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Is This Real Life? Is This Just Fantasy?: Three little known facts about postmodernism

"Blue Poles" (1952) by Jackson Pollock

The art world is always eager to share its treasures with the public. But, the public is not always able to appreciate those treasures at face value. Take, for example, Jackson Pollock’s Blue Poles (1952); the work was purchased for $1.3 million dollars in 1973 by the National Gallery of Australia. And, even though we now regard it as a culturally significant piece of art, Australian citizens were initially quite flabbergasted by a canvas splattered in paint that cost more than most people make in a lifetime.

While it’s always great to turn to a professional for a curated piece of fine art that meets an individual’s aesthetic preferences, it’s also important to understand what makes the art movements of the last century particularly significant, so that patrons can make more informed decisions. And no art movement is more complicated in this regard than postmodernism, because it’s not — really — a movement.

Postmodernism Is A Reaction Against Modernism

If modernism is an art movement that originated in the early part of the twentieth century and sought to break with classical and traditional art forms to align with the experiences and values of modern industrial life, postmodernism is a reactionary approach and attitude that rejects generally accepted rules in art, culture, and society; it’s characterized by extreme doubt about the possibility of escaping imitation and having authentic subjective experiences.

But, even though postmodernism is an umbrella term for nonspecific genres and artistic styles, we are going to default to the definition provided by New York’s Museum of Modern Art:

“[Postmodernism’s] main characteristics include anti-authoritarianism, or refusal to recognize the authority of any single style or definition of what art should be; and the collapsing of the distinction between high culture and mass or popular culture, and between art and everyday life. Postmodern art can also be characterized by a deliberate use of earlier styles and conventions, and an eclectic mixing of different artistic and popular styles and mediums.”

Aside from the difficulty of defining postmodernism, it may be hard to understand why such a definition should exist in the first place. After all, shunning clarity and simplicity, postmodernism has no shortage of art with complex and frequently contradictory layers of meaning. But the answer lies in understanding intention, which is often what gives art its value.

Postmodernism Doesn’t Have An Official Time Stamp

Unofficially, postmodernism began to emerge after the end of WWII. But, because it lacked a concrete definition and specifications that artwork had to meet to fall under its umbrella, historians have not been able to give postmodernism an official time stamp. According to Tate, however, the term was first used around 1970.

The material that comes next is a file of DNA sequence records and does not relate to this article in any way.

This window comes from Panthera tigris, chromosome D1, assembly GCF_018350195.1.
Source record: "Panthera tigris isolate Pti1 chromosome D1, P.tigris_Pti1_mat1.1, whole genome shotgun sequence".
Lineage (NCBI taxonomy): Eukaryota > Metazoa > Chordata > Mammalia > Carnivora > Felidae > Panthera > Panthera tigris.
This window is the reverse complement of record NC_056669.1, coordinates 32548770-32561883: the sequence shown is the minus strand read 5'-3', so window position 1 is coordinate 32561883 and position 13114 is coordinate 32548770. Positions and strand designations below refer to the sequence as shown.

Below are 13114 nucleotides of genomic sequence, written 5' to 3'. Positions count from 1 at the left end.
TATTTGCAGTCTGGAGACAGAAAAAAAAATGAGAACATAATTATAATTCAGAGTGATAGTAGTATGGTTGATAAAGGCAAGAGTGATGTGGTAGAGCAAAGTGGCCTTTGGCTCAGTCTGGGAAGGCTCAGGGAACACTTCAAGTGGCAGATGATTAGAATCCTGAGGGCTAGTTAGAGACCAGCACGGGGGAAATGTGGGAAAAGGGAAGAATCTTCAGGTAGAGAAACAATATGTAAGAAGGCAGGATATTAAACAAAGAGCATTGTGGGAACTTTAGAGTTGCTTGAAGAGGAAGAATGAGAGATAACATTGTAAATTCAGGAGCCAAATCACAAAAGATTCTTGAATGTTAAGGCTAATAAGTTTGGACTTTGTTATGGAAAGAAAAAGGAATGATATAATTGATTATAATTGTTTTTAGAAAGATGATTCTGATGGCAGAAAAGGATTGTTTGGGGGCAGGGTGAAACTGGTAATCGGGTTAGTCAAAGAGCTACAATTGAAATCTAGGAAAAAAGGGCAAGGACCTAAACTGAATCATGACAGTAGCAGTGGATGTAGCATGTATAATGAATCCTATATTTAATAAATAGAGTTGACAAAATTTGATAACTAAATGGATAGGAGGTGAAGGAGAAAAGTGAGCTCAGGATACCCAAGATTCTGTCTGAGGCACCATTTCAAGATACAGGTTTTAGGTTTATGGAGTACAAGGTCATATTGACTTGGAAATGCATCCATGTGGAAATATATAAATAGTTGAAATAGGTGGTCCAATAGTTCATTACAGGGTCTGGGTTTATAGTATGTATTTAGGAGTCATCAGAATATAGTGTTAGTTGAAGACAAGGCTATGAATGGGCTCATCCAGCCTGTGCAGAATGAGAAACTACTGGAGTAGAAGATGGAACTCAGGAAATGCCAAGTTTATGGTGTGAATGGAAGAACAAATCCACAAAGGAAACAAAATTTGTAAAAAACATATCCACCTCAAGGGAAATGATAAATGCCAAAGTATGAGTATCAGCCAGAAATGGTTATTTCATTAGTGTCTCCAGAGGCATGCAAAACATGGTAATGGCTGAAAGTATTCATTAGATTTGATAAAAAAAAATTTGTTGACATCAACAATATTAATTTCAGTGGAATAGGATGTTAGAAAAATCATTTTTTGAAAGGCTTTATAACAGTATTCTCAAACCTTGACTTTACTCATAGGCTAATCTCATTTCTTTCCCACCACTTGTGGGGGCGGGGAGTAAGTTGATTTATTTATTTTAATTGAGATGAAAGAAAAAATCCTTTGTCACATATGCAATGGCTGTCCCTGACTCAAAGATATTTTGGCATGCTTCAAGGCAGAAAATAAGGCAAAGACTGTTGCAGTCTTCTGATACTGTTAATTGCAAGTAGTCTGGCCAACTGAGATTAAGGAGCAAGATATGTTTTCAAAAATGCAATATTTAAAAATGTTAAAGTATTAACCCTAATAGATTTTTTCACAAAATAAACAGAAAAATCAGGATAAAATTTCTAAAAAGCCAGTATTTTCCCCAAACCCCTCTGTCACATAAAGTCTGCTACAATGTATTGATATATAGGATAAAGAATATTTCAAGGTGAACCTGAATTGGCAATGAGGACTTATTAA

Today, postmodernism envelops pop art, “conceptual art, neo-expressionism, feminist art, and the Young British Artists of the 1990s,” among others. It’s important to note, though, that not all contemporary art falls under postmodernism, but all postmodern art is generally considered “contemporary.”

Get Familiarized With Hyperreality

“[Postmodernism] can be described as a set of critical, strategic and rhetorical practices employing concepts such as difference, repetition, the trace, the simulacrum, and hyperreality to destabilize other concepts such as presence, identity, historical progress, epistemic certainty, and the univocity of meaning.”

Pop art burst onto the art scene in the 1960s with artists — like Andy Warhol, Roy Lichtenstein, and Claes Oldenburg — taking the styles and objects they found in popular culture and treating them with the absorption and grave seriousness people traditionally reserved for religious art iconography. Each had something to say about the reciprocal relationship between mass and elite culture.

"Campbell's Soup I" (1968) by Andy Warhol

Andy Warhol was particularly memorable for his ability to elevate cultural staples into commentary on mainstream consumerism via hyperreality, which — in postmodernism — “is the result of the technological mediation of experience, where what passes for reality is a network of images and signs without an external referent, such that what is represented is representation itself.”

A Final Thought

It’s absolutely true that understanding what constitutes postmodernism can be bewildering. But it helps to start with acknowledging that it encompasses so much, postmodernism is, for the lack of a better word, a philosophy rooted in the rejection of norms more than it is an art movement.

Note* This post is sponsored by MAC Fine Art.

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